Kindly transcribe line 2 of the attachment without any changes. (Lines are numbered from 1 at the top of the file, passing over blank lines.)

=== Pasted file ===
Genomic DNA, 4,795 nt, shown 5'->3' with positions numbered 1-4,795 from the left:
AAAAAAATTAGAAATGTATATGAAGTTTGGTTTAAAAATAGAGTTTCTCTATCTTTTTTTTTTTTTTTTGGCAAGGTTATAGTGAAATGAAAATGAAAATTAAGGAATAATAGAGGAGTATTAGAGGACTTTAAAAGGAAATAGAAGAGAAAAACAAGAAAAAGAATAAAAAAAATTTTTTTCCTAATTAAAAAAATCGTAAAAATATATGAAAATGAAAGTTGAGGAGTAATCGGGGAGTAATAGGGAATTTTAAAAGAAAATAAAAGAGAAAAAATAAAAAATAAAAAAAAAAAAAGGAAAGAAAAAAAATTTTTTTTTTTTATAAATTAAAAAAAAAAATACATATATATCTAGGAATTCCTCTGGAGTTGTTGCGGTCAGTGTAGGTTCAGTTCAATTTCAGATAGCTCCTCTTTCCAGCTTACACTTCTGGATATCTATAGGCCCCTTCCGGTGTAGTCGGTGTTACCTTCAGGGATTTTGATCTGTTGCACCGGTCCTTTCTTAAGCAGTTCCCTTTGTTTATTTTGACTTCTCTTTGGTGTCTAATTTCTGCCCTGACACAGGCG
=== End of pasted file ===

AAAAAAATTAGAAATGTATATGAAGTTTGGTTTAAAAATAGAGTTTCTCTATCTTTTTTTTTTTTTTTTGGCAAGGTTATAGTGAAATGAAAATGAAAATTAAGGAATAATAGAGGAGTATTAGAGGACTTTAAAAGGAAATAGAAGAGAAAAACAAGAAAAAGAATAAAAAAAATTTTTTTCCTAATTAAAAAAATCGTAAAAATATATGAAAATGAAAGTTGAGGAGTAATCGGGGAGTAATAGGGAATTTTAAAAGAAAATAAAAGAGAAAAAATAAAAAATAAAAAAAAAAAAAGGAAAGAAAAAAAATTTTTTTTTTTTATAAATTAAAAAAAAAAATACATATATATCTAGGAATTCCTCTGGAGTTGTTGCGGTCAGTGTAGGTTCAGTTCAATTTCAGATAGCTCCTCTTTCCAGCTTACACTTCTGGATATCTATAGGCCCCTTCCGGTGTAGTCGGTGTTACCTTCAGGGATTTTGATCTGTTGCACCGGTCCTTTCTTAAGCAGTTCCCTTTGTTTATTTTGACTTCTCTTTGGTGTCTAATTTCTGCCCTGACACAGGCG